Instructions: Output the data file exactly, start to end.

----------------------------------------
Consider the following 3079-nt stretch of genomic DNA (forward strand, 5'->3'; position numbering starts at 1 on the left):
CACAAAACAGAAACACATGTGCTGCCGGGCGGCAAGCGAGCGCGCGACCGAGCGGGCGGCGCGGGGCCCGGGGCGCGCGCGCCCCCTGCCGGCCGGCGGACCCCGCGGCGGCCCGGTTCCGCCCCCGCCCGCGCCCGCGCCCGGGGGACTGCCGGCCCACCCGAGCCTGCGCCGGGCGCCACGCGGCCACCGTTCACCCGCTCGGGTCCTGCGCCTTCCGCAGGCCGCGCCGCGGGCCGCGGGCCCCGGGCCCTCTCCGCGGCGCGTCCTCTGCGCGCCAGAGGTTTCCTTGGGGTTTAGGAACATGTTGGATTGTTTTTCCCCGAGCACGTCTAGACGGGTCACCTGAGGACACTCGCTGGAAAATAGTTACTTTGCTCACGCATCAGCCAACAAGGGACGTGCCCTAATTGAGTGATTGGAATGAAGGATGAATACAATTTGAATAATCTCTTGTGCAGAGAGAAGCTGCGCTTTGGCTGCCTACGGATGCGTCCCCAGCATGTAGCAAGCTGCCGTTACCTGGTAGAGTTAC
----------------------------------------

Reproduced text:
Consider the following 3079-nt stretch of genomic DNA (forward strand, 5'->3'; position numbering starts at 1 on the left):
CACAAAACAGAAACACATGTGCTGCCGGGCGGCAAGCGAGCGCGCGACCGAGCGGGCGGCGCGGGGCCCGGGGCGCGCGCGCCCCCTGCCGGCCGGCGGACCCCGCGGCGGCCCGGTTCCGCCCCCGCCCGCGCCCGCGCCCGGGGGACTGCCGGCCCACCCGAGCCTGCGCCGGGCGCCACGCGGCCACCGTTCACCCGCTCGGGTCCTGCGCCTTCCGCAGGCCGCGCCGCGGGCCGCGGGCCCCGGGCCCTCTCCGCGGCGCGTCCTCTGCGCGCCAGAGGTTTCCTTGGGGTTTAGGAACATGTTGGATTGTTTTTCCCCGAGCACGTCTAGACGGGTCACCTGAGGACACTCGCTGGAAAATAGTTACTTTGCTCACGCATCAGCCAACAAGGGACGTGCCCTAATTGAGTGATTGGAATGAAGGATGAATACAATTTGAATAATCTCTTGTGCAGAGAGAAGCTGCGCTTTGGCTGCCTACGGATGCGTCCCCAGCATGTAGCAAGCTGCCGTTACCTGGTAGAGTTAC